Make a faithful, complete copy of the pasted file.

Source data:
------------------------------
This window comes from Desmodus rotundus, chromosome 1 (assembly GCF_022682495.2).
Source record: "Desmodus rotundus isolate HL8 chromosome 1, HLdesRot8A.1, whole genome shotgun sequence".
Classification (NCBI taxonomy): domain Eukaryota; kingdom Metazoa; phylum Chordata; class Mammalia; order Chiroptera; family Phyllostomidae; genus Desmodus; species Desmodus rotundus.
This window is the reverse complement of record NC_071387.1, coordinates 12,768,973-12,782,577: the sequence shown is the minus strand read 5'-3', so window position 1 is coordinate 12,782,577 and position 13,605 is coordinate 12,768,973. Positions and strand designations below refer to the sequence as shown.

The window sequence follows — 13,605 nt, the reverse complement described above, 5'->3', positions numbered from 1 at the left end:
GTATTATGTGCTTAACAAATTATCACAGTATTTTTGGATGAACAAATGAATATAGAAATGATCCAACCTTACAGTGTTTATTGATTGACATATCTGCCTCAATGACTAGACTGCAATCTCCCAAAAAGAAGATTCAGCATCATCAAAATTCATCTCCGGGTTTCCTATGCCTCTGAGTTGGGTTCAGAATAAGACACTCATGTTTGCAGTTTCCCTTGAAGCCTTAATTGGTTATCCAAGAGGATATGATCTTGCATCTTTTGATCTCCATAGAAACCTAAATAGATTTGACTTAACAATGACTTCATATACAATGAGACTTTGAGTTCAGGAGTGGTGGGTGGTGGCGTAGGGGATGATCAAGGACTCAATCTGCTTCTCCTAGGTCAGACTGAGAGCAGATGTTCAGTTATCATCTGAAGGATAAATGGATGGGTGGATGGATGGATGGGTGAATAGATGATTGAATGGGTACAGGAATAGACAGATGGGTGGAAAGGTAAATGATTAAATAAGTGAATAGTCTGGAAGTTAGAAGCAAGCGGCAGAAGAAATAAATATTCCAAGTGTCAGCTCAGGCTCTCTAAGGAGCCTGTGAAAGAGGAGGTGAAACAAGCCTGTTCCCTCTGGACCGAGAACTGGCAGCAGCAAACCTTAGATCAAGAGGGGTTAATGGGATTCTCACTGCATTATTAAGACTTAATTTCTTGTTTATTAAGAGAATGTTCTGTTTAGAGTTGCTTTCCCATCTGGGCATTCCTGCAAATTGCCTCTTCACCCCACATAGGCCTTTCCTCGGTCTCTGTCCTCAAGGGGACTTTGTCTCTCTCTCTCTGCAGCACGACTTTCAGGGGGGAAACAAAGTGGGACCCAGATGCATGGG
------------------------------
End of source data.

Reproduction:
This window comes from Desmodus rotundus, chromosome 1 (assembly GCF_022682495.2).
Source record: "Desmodus rotundus isolate HL8 chromosome 1, HLdesRot8A.1, whole genome shotgun sequence".
Classification (NCBI taxonomy): domain Eukaryota; kingdom Metazoa; phylum Chordata; class Mammalia; order Chiroptera; family Phyllostomidae; genus Desmodus; species Desmodus rotundus.
This window is the reverse complement of record NC_071387.1, coordinates 12,768,973-12,782,577: the sequence shown is the minus strand read 5'-3', so window position 1 is coordinate 12,782,577 and position 13,605 is coordinate 12,768,973. Positions and strand designations below refer to the sequence as shown.

The window sequence follows — 13,605 nt, the reverse complement described above, 5'->3', positions numbered from 1 at the left end:
GTATTATGTGCTTAACAAATTATCACAGTATTTTTGGATGAACAAATGAATATAGAAATGATCCAACCTTACAGTGTTTATTGATTGACATATCTGCCTCAATGACTAGACTGCAATCTCCCAAAAAGAAGATTCAGCATCATCAAAATTCATCTCCGGGTTTCCTATGCCTCTGAGTTGGGTTCAGAATAAGACACTCATGTTTGCAGTTTCCCTTGAAGCCTTAATTGGTTATCCAAGAGGATATGATCTTGCATCTTTTGATCTCCATAGAAACCTAAATAGATTTGACTTAACAATGACTTCATATACAATGAGACTTTGAGTTCAGGAGTGGTGGGTGGTGGCGTAGGGGATGATCAAGGACTCAATCTGCTTCTCCTAGGTCAGACTGAGAGCAGATGTTCAGTTATCATCTGAAGGATAAATGGATGGGTGGATGGATGGATGGGTGAATAGATGATTGAATGGGTACAGGAATAGACAGATGGGTGGAAAGGTAAATGATTAAATAAGTGAATAGTCTGGAAGTTAGAAGCAAGCGGCAGAAGAAATAAATATTCCAAGTGTCAGCTCAGGCTCTCTAAGGAGCCTGTGAAAGAGGAGGTGAAACAAGCCTGTTCCCTCTGGACCGAGAACTGGCAGCAGCAAACCTTAGATCAAGAGGGGTTAATGGGATTCTCACTGCATTATTAAGACTTAATTTCTTGTTTATTAAGAGAATGTTCTGTTTAGAGTTGCTTTCCCATCTGGGCATTCCTGCAAATTGCCTCTTCACCCCACATAGGCCTTTCCTCGGTCTCTGTCCTCAAGGGGACTTTGTCTCTCTCTCTCTGCAGCACGACTTTCAGGGGGGAAACAAAGTGGGACCCAGATGCATGGG